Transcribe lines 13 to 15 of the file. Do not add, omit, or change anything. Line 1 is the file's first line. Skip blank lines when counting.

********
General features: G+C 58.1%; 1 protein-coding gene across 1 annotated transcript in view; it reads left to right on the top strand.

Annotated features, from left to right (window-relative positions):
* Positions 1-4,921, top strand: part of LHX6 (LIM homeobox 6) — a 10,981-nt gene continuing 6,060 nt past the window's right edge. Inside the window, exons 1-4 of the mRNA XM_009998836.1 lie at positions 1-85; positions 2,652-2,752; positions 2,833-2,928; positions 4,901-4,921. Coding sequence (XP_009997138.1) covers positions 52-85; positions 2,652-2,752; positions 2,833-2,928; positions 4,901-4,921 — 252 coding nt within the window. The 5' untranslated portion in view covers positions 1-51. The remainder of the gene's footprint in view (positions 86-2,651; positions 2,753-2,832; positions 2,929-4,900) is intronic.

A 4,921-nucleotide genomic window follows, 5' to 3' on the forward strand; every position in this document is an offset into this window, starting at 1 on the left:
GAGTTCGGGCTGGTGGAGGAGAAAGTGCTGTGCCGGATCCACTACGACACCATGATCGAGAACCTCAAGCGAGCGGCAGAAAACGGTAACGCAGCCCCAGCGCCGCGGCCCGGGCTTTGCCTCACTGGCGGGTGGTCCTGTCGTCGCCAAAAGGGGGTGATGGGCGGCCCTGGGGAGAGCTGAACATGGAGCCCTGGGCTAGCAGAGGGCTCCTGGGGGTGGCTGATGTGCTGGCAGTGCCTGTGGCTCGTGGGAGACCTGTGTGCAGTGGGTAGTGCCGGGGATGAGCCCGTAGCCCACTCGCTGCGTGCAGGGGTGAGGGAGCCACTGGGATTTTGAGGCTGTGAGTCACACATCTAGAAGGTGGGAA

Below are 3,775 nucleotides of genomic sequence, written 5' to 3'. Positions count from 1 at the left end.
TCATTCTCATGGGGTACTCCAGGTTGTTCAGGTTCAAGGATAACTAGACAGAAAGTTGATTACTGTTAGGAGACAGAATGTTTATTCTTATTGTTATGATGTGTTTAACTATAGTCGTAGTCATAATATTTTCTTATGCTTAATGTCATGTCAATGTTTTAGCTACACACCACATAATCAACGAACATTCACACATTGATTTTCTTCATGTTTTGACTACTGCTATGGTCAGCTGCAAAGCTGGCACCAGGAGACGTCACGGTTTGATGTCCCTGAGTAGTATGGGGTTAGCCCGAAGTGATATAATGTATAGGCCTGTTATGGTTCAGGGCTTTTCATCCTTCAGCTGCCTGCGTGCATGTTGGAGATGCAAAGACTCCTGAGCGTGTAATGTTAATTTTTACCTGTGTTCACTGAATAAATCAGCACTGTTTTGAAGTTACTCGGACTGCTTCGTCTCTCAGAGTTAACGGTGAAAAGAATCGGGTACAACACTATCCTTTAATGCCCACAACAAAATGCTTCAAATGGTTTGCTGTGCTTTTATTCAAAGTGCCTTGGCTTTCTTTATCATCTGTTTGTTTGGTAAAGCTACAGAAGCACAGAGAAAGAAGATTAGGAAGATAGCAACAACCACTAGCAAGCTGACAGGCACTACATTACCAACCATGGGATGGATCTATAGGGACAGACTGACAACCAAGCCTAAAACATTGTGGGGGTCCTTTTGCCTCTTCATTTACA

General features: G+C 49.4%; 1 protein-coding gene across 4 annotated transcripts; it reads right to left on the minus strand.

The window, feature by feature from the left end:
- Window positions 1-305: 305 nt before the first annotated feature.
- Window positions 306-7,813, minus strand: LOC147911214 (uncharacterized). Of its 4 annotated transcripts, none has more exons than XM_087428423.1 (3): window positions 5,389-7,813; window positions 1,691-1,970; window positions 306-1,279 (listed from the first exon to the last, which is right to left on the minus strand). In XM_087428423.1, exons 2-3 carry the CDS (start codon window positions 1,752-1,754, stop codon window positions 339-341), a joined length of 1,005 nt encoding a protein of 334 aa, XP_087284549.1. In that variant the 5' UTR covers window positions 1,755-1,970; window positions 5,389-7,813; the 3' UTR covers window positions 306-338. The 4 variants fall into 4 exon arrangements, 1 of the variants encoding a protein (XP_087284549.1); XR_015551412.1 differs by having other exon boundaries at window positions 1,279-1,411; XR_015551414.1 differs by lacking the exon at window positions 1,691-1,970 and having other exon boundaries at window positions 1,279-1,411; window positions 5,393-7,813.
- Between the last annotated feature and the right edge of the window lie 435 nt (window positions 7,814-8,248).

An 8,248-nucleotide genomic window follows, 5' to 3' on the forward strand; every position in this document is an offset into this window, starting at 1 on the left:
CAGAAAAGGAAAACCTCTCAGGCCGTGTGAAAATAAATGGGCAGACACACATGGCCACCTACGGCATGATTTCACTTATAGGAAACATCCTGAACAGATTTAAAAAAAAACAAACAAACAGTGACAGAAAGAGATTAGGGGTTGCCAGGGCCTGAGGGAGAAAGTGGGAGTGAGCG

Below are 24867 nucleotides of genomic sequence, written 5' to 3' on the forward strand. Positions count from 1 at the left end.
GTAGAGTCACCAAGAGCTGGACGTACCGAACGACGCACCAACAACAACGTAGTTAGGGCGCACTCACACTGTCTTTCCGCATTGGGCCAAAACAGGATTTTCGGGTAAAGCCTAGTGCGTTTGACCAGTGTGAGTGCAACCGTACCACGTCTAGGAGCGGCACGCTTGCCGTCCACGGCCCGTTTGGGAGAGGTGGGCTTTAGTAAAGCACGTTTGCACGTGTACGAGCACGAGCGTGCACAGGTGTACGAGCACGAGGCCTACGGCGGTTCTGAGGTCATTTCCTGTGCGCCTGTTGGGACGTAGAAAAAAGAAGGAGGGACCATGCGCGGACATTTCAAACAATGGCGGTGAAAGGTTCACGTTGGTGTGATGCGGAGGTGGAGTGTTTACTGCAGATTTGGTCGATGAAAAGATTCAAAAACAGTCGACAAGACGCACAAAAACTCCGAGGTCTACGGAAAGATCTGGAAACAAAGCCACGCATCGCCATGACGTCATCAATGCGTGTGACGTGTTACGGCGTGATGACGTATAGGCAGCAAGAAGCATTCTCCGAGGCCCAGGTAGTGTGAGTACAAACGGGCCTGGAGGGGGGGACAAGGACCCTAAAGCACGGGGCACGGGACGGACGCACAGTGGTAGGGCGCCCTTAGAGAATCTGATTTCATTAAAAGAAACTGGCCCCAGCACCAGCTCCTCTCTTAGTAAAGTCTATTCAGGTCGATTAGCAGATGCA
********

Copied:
An 8,248-nucleotide genomic window follows, 5' to 3' on the forward strand; every position in this document is an offset into this window, starting at 1 on the left:
CAGAAAAGGAAAACCTCTCAGGCCGTGTGAAAATAAATGGGCAGACACACATGGCCACCTACGGCATGATTTCACTTATAGGAAACATCCTGAACAGATTTAAAAAAAAACAAACAAACAGTGACAGAAAGAGATTAGGGGTTGCCAGGGCCTGAGGGAGAAAGTGGGAGTGAGCG

Below are 24867 nucleotides of genomic sequence, written 5' to 3' on the forward strand. Positions count from 1 at the left end.